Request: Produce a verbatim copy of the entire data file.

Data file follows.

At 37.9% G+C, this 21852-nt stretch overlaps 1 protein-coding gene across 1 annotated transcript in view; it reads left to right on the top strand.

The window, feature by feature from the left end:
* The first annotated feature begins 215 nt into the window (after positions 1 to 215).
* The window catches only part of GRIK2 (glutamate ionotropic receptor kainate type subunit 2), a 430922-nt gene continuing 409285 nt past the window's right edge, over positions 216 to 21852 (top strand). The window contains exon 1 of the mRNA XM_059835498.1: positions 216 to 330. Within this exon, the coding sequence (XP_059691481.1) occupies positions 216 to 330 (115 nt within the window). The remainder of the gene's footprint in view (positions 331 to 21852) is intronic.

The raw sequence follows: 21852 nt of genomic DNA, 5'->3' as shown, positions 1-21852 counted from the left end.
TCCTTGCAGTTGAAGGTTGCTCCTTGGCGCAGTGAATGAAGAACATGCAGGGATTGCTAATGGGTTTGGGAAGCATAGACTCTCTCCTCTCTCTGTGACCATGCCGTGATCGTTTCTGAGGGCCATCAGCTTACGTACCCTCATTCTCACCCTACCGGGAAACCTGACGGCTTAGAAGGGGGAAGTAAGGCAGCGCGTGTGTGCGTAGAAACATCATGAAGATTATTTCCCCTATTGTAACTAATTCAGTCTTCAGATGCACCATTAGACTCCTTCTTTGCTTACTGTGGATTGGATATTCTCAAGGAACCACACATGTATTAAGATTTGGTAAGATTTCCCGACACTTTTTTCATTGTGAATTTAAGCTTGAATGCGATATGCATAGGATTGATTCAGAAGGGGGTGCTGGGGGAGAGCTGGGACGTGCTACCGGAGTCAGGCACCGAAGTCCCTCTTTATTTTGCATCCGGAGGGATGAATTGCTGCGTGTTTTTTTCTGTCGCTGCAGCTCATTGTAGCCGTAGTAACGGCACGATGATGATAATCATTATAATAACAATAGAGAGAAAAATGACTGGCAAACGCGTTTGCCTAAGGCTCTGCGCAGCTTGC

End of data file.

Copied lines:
At 37.9% G+C, this 21852-nt stretch overlaps 1 protein-coding gene across 1 annotated transcript in view; it reads left to right on the top strand.

The window, feature by feature from the left end:
* The first annotated feature begins 215 nt into the window (after positions 1 to 215).
* The window catches only part of GRIK2 (glutamate ionotropic receptor kainate type subunit 2), a 430922-nt gene continuing 409285 nt past the window's right edge, over positions 216 to 21852 (top strand). The window contains exon 1 of the mRNA XM_059835498.1: positions 216 to 330. Within this exon, the coding sequence (XP_059691481.1) occupies positions 216 to 330 (115 nt within the window). The remainder of the gene's footprint in view (positions 331 to 21852) is intronic.

The raw sequence follows: 21852 nt of genomic DNA, 5'->3' as shown, positions 1-21852 counted from the left end.
TCCTTGCAGTTGAAGGTTGCTCCTTGGCGCAGTGAATGAAGAACATGCAGGGATTGCTAATGGGTTTGGGAAGCATAGACTCTCTCCTCTCTCTGTGACCATGCCGTGATCGTTTCTGAGGGCCATCAGCTTACGTACCCTCATTCTCACCCTACCGGGAAACCTGACGGCTTAGAAGGGGGAAGTAAGGCAGCGCGTGTGTGCGTAGAAACATCATGAAGATTATTTCCCCTATTGTAACTAATTCAGTCTTCAGATGCACCATTAGACTCCTTCTTTGCTTACTGTGGATTGGATATTCTCAAGGAACCACACATGTATTAAGATTTGGTAAGATTTCCCGACACTTTTTTCATTGTGAATTTAAGCTTGAATGCGATATGCATAGGATTGATTCAGAAGGGGGTGCTGGGGGAGAGCTGGGACGTGCTACCGGAGTCAGGCACCGAAGTCCCTCTTTATTTTGCATCCGGAGGGATGAATTGCTGCGTGTTTTTTTCTGTCGCTGCAGCTCATTGTAGCCGTAGTAACGGCACGATGATGATAATCATTATAATAACAATAGAGAGAAAAATGACTGGCAAACGCGTTTGCCTAAGGCTCTGCGCAGCTTGC